Rather than focusing on the pre-existing relationship where the teeth come together and the jaw joints set in the sockets to find the bite like traditional dentists, neuromuscular dentists relax the muscles for a “verifiable position” that usually results in a joint socket position that’s typically more down and forward.

“If you pull the jaw forward, your tongue is forward, you have more space in the back. It’s that simple,” says Alex Naini of, a neuromuscular dentist in Vienna, Va., outside Washington D.C., who fitted Dockery. “Anything that pulls the jaw forward opens the airway and automatically releases tension in your jaw joints. You have more space to let oxygen into your lungs.”

GALLERY: Making a neuromuscular mouth guard

Pro athletes from various disciplines, including the NBA, soccer, mixed martial arts, boxing, golf and Major League Baseball, have worn neuromuscular mouth guards because they believe they can maximize their natural abilities such as endurance, strength and flexibility.

By aligning the lower jaw over the C1 and C2 vertebrae, which sit atop the spinal column to connect the skull to the spine, a clear path is created to increase air intake. The oxygen bump is supposed to help the muscles perform stronger tasks and repeat those tasks longer.

Use of the appliance — originally developed to treat jaw joint disorders, which includes migraine headaches and ear, neck and joint pain — still isn’t widespread and has yet to gain acceptance among athletic trainers.

“Everybody’s looking for that edge over their opponent,” says Dockery, who also cites better balance and isn’t paid to endorse the product. “If it works, why not try it?”

The power train

It began with a theory in 1950 by the late Bernard Jankelson, the father of neuromuscular dentistry. He coined the name in 1967 after researching with H.H. Dixon, a muscle physiologist, at University of Oregon School of Medicine.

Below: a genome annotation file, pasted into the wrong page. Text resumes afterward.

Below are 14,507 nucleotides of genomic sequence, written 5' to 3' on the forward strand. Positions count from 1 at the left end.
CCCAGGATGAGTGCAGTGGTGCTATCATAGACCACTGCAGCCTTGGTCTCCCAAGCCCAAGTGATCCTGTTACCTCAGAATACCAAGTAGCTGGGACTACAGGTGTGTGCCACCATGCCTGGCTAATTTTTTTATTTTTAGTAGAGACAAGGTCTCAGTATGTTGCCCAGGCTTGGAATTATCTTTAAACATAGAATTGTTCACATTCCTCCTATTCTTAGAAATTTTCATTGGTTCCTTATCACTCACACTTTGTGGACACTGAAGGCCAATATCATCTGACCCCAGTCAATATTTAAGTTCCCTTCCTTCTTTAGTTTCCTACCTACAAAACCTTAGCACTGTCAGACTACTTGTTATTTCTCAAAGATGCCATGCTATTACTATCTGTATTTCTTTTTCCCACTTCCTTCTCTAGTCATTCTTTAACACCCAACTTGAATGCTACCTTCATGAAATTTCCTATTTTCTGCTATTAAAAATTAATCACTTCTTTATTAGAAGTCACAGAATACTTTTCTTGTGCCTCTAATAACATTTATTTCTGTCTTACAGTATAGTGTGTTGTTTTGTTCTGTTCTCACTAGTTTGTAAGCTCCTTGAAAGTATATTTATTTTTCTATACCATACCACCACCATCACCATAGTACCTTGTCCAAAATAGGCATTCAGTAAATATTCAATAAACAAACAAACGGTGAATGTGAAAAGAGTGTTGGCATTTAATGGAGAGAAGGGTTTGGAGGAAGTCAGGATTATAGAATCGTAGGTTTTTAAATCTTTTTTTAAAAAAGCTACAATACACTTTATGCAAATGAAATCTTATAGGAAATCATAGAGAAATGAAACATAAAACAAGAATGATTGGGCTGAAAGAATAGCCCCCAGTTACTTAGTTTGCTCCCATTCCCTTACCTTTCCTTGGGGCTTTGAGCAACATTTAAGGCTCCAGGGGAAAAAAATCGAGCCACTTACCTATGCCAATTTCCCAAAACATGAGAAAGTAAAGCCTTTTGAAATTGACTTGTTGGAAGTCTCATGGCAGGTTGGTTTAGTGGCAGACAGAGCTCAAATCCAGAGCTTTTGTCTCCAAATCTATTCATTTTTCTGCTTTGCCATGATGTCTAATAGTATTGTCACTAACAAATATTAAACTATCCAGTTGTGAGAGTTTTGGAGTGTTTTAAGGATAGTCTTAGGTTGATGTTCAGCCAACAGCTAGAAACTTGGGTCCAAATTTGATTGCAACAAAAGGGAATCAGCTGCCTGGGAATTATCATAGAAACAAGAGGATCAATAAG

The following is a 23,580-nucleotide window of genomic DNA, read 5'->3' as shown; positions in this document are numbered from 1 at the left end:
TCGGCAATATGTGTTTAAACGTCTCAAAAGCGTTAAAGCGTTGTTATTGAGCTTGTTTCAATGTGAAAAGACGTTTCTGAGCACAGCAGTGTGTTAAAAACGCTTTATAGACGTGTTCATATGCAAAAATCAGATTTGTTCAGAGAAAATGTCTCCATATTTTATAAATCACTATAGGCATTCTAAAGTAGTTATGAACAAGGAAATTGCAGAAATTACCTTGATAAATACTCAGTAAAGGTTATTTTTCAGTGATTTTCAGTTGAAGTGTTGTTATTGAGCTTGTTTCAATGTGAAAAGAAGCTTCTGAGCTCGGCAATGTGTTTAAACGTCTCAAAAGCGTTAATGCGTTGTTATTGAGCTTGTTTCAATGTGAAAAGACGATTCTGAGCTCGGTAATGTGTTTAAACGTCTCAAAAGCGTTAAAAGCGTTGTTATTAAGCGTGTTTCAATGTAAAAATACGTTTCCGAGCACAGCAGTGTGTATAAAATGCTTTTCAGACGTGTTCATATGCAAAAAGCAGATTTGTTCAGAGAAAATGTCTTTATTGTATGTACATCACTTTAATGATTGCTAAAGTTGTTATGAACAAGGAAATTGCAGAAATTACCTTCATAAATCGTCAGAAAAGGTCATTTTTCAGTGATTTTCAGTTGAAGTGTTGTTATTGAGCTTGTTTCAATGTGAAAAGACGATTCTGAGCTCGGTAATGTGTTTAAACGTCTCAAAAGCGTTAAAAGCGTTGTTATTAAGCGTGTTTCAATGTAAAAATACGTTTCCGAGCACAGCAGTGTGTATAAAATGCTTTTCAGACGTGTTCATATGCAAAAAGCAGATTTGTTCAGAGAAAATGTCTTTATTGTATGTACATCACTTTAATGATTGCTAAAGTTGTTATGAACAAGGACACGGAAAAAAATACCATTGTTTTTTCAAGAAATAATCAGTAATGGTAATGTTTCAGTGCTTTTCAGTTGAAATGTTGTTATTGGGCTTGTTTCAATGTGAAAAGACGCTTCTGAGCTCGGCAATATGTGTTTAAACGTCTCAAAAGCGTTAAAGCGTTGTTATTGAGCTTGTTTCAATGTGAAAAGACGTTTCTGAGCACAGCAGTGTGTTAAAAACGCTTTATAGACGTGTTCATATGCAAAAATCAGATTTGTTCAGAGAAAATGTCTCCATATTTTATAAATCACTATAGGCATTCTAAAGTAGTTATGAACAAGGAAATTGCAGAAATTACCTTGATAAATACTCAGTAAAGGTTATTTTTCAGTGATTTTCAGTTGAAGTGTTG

Jankelson graduated from dental school at Oregon in 1924, but biophysics had the imaging technology he needed to test his theory that stimulation could restore muscles to their normal function and resting length to eliminate muscle pain. That technique could then be applied to the jaw and facial muscles to kick-start a chain reaction to make the human body perform at a higher level.

“What we hypothesized is if you can get the muscle healthy before you set the jaw position, you will have a much more desirable muscle to help you generate efficiency for either force or speed,” says Robert Jankelson, 70, who joined his father in 1963 and has practiced for 45 years in the Seattle area.

The teeth function as the “gears,” he says, and it is imperative that they’re in sync with the joints and muscles to make recruitment of strength throughout the body easier.

The key lies in the temporomandibular joint (TMJ) — two three-dimensional ball sockets, one on each side of the face, that connect the lower jaw to the skull. The goal is to restore the ideal position of the balls in those sockets to align the muscles.

“That’s where that mouthpiece comes in. It allows the best joint function and recruitment of the power muscles of the jaw, that’s when you increase your athletic efficiency,” Jankelson says. “This power train goes all the way down, from the teeth, to the neck, the vertebrae, the back. The more you can get those articulations in a chain that will recruit the power muscles, that is your ultimate goal in repositioning the jaw.”

Since the advent of Gatorade in 1965, researchers of all stripes, athletes, athletic trainers and even dentists have sought alternative methods, liquids and devices to boost performance. Most notably, the U.S. Olympic bobsled and luge teams wore custom mouth guards produced by an orthodontist at the 1980 Winter Games. They claimed it was responsible for the bobsledders’ best results in 16 years and best-ever results for the lugers.